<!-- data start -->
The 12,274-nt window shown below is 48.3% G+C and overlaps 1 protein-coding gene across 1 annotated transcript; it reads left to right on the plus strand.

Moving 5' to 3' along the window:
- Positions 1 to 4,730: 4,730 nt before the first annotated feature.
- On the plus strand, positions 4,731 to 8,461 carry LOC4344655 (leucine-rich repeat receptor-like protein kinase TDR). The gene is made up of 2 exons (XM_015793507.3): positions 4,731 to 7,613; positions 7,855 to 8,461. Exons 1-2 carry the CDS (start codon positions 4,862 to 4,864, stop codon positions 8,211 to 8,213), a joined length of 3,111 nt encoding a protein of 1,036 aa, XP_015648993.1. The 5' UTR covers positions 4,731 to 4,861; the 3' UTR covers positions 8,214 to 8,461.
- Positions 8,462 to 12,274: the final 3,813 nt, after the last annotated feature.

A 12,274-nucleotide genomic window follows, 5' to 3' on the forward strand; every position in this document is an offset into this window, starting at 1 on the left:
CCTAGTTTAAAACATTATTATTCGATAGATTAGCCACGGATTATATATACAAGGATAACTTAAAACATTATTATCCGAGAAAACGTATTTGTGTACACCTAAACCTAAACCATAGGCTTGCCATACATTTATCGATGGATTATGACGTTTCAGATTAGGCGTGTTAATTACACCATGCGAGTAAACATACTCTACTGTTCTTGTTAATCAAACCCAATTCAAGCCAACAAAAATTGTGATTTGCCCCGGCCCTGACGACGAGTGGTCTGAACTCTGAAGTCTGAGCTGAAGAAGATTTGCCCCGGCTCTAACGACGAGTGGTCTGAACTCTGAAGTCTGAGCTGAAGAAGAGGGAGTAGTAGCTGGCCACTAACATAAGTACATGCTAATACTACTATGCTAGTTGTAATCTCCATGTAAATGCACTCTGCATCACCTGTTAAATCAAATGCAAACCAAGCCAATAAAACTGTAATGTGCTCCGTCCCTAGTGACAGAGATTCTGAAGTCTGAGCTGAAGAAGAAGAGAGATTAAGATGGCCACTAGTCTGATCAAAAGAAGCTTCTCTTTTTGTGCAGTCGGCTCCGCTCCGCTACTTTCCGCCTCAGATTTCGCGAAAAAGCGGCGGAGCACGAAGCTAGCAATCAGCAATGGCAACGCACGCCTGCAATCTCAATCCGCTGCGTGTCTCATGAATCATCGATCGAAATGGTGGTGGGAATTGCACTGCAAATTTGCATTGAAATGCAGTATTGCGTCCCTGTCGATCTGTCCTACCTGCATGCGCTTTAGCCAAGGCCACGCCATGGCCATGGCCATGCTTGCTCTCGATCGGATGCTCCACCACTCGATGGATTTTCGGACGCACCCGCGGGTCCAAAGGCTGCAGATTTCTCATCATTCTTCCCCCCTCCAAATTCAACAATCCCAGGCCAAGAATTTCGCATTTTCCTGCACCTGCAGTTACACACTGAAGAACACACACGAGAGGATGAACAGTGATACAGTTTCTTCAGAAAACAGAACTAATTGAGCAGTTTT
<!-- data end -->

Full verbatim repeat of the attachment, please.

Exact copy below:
The 12,274-nt window shown below is 48.3% G+C and overlaps 1 protein-coding gene across 1 annotated transcript; it reads left to right on the plus strand.

Moving 5' to 3' along the window:
- Positions 1 to 4,730: 4,730 nt before the first annotated feature.
- On the plus strand, positions 4,731 to 8,461 carry LOC4344655 (leucine-rich repeat receptor-like protein kinase TDR). The gene is made up of 2 exons (XM_015793507.3): positions 4,731 to 7,613; positions 7,855 to 8,461. Exons 1-2 carry the CDS (start codon positions 4,862 to 4,864, stop codon positions 8,211 to 8,213), a joined length of 3,111 nt encoding a protein of 1,036 aa, XP_015648993.1. The 5' UTR covers positions 4,731 to 4,861; the 3' UTR covers positions 8,214 to 8,461.
- Positions 8,462 to 12,274: the final 3,813 nt, after the last annotated feature.

A 12,274-nucleotide genomic window follows, 5' to 3' on the forward strand; every position in this document is an offset into this window, starting at 1 on the left:
CCTAGTTTAAAACATTATTATTCGATAGATTAGCCACGGATTATATATACAAGGATAACTTAAAACATTATTATCCGAGAAAACGTATTTGTGTACACCTAAACCTAAACCATAGGCTTGCCATACATTTATCGATGGATTATGACGTTTCAGATTAGGCGTGTTAATTACACCATGCGAGTAAACATACTCTACTGTTCTTGTTAATCAAACCCAATTCAAGCCAACAAAAATTGTGATTTGCCCCGGCCCTGACGACGAGTGGTCTGAACTCTGAAGTCTGAGCTGAAGAAGATTTGCCCCGGCTCTAACGACGAGTGGTCTGAACTCTGAAGTCTGAGCTGAAGAAGAGGGAGTAGTAGCTGGCCACTAACATAAGTACATGCTAATACTACTATGCTAGTTGTAATCTCCATGTAAATGCACTCTGCATCACCTGTTAAATCAAATGCAAACCAAGCCAATAAAACTGTAATGTGCTCCGTCCCTAGTGACAGAGATTCTGAAGTCTGAGCTGAAGAAGAAGAGAGATTAAGATGGCCACTAGTCTGATCAAAAGAAGCTTCTCTTTTTGTGCAGTCGGCTCCGCTCCGCTACTTTCCGCCTCAGATTTCGCGAAAAAGCGGCGGAGCACGAAGCTAGCAATCAGCAATGGCAACGCACGCCTGCAATCTCAATCCGCTGCGTGTCTCATGAATCATCGATCGAAATGGTGGTGGGAATTGCACTGCAAATTTGCATTGAAATGCAGTATTGCGTCCCTGTCGATCTGTCCTACCTGCATGCGCTTTAGCCAAGGCCACGCCATGGCCATGGCCATGCTTGCTCTCGATCGGATGCTCCACCACTCGATGGATTTTCGGACGCACCCGCGGGTCCAAAGGCTGCAGATTTCTCATCATTCTTCCCCCCTCCAAATTCAACAATCCCAGGCCAAGAATTTCGCATTTTCCTGCACCTGCAGTTACACACTGAAGAACACACACGAGAGGATGAACAGTGATACAGTTTCTTCAGAAAACAGAACTAATTGAGCAGTTTT